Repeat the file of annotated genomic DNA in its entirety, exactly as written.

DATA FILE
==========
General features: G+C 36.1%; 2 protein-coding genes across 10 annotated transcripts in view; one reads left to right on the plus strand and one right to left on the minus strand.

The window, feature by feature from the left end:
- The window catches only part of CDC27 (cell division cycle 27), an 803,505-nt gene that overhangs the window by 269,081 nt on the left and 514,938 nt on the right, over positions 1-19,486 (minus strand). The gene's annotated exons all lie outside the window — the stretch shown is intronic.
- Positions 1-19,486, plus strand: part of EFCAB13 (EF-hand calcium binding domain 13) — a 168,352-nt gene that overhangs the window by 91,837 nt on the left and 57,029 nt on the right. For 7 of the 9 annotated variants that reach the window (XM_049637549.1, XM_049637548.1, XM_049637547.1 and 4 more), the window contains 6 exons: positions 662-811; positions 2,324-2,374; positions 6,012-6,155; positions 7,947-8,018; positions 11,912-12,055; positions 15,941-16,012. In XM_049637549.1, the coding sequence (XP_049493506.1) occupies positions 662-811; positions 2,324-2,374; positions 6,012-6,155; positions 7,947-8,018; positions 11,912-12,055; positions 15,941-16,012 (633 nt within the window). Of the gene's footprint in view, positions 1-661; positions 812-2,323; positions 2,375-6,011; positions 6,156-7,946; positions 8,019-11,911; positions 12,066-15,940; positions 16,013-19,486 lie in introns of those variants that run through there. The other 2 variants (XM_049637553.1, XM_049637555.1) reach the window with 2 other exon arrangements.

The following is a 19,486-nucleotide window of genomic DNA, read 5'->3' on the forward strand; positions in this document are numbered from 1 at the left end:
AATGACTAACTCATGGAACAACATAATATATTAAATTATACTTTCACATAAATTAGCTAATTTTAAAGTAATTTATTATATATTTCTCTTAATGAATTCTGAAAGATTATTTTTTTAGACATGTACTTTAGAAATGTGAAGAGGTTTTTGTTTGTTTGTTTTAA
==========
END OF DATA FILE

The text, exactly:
General features: G+C 36.1%; 2 protein-coding genes across 10 annotated transcripts in view; one reads left to right on the plus strand and one right to left on the minus strand.

The window, feature by feature from the left end:
- The window catches only part of CDC27 (cell division cycle 27), an 803,505-nt gene that overhangs the window by 269,081 nt on the left and 514,938 nt on the right, over positions 1-19,486 (minus strand). The gene's annotated exons all lie outside the window — the stretch shown is intronic.
- Positions 1-19,486, plus strand: part of EFCAB13 (EF-hand calcium binding domain 13) — a 168,352-nt gene that overhangs the window by 91,837 nt on the left and 57,029 nt on the right. For 7 of the 9 annotated variants that reach the window (XM_049637549.1, XM_049637548.1, XM_049637547.1 and 4 more), the window contains 6 exons: positions 662-811; positions 2,324-2,374; positions 6,012-6,155; positions 7,947-8,018; positions 11,912-12,055; positions 15,941-16,012. In XM_049637549.1, the coding sequence (XP_049493506.1) occupies positions 662-811; positions 2,324-2,374; positions 6,012-6,155; positions 7,947-8,018; positions 11,912-12,055; positions 15,941-16,012 (633 nt within the window). Of the gene's footprint in view, positions 1-661; positions 812-2,323; positions 2,375-6,011; positions 6,156-7,946; positions 8,019-11,911; positions 12,066-15,940; positions 16,013-19,486 lie in introns of those variants that run through there. The other 2 variants (XM_049637553.1, XM_049637555.1) reach the window with 2 other exon arrangements.

The following is a 19,486-nucleotide window of genomic DNA, read 5'->3' on the forward strand; positions in this document are numbered from 1 at the left end:
AATGACTAACTCATGGAACAACATAATATATTAAATTATACTTTCACATAAATTAGCTAATTTTAAAGTAATTTATTATATATTTCTCTTAATGAATTCTGAAAGATTATTTTTTTAGACATGTACTTTAGAAATGTGAAGAGGTTTTTGTTTGTTTGTTTTAA